How to Write Abstracts – Part 3

Looking for abstract writing guidelines?

In this tutorial, we look at how you can write better abstracts for business and technical documents.

Learn more about this Business Plan template

Here are some guidelines to get you started:

One idea per paragraph – keep to one idea per paragraph.

This keeps the reader oriented.

It also allows you to move to the next point using a logical series of transitions.

Structure – structure the abstract using the introduction-body-conclusion format and present the report finding in the following order:

  • Purpose
  • Findings
  • Conclusions
  • Recommendations

Chronology – develop the abstract by mirroring the chronology of the report.

This means that you develop and produce your proposal to match the headings and sections in the request for proposals. If done correctly, this helps both the writer (you) and reviewers.

Transitions – don’t jump back and forwards between topics.

Connect topics in a logical order. For example, if you start a chapter by describing its main features, then lead into sub-sections where you describe each feature. Avoid making the read search through the proposal. Make it easy for them to find information.

Summarize – as not everyone will read every word in the abstract, at least not at first glance, it helps to summarize the key points at the end.

Keep it short. Focus on what you want them to remember.  

How to Proofread Your Abstract

After you’ve finishing writing the first draft, it’s time to sit back and see what you’ve written.

Does it reflect what you intended to say? Has it hit the right notes? Where does it jar? Which passages sound forced or contrived?

You need to ask yourself these questions as the reader will when it lands on their desk or they find it on the search results in the internet.

So, take your time. Expect to write more than one draft. Actually, encourage yourself to write several drafts as every time you do, it improves.

In other words, drafting is a process of continuous improvement, not a type of fault finding which it’s often perceived to be.

With this in mind, to improve your abstract, follow these steps.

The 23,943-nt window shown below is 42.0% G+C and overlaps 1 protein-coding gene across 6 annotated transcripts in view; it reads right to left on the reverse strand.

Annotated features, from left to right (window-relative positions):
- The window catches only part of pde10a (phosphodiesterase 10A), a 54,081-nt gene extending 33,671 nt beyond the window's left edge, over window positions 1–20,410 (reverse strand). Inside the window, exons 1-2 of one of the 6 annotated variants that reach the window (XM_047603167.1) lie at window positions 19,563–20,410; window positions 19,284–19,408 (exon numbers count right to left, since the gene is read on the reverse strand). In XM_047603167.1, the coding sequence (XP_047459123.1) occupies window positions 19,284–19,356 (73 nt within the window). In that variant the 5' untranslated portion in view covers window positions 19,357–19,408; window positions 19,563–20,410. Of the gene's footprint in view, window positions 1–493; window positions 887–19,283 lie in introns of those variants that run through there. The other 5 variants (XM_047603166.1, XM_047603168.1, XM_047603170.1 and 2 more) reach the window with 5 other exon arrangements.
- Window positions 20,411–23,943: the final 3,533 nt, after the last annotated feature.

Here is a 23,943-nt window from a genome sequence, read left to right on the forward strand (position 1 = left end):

• Read your proposal again. Make notes of the key points. These will form the pillars of your abstract. Identify these pillar points in the: purpose, methods, scope, results, conclusions, and recommendations.
  • Next, write your first draft. The aim here is to sketch your ideas, get them on paper, and refine these later. Don’t worry about grammar and so on at this point. Just get the main points down.
  • Don’t copy and paste from the report. Write down, in bullet format if you wish, what you want to highlight to the reader. Imagine you’re describing your solution to someone and only have a minute. What would you say?
  • Leave the draft alone for a few hours or may be a day. Give yourself some distance.

Revise the draft to:

  • Correct weaknesses in the way it is organized. In other words, does it read fluidly? When you read it aloud, does it sound natural?
  • Remove or refine any duplication or superfluous information. Sometimes the same point may be described twice. Try to merge these into a single point.
  • Check that all critical points, data, findings, and recommendations are included. It’s easy to miss one when writing in a hurry. Slow down, make a checklist and scratch them off as you read the abstract.
  • Tighten up the prose. Remove any filler text or phrases that can be removed without affecting the meaning. Phrases such as ‘as a matter of fact’, ‘at this point in time’, ‘it’s generally accepted that’ are usually redundant.
  • If you are not confident about your grammar, ask a colleague to do a sanity check. Ask them to focus on the grammar, not the text itself, so they don’t try to do two things at the same time.
  • Read the final draft very slowly and out loud.

One final tip: print it out. Start at the last line (not the first) and read back to the top. You’d be surprised how often this catches mistakes you’d have missed otherwise.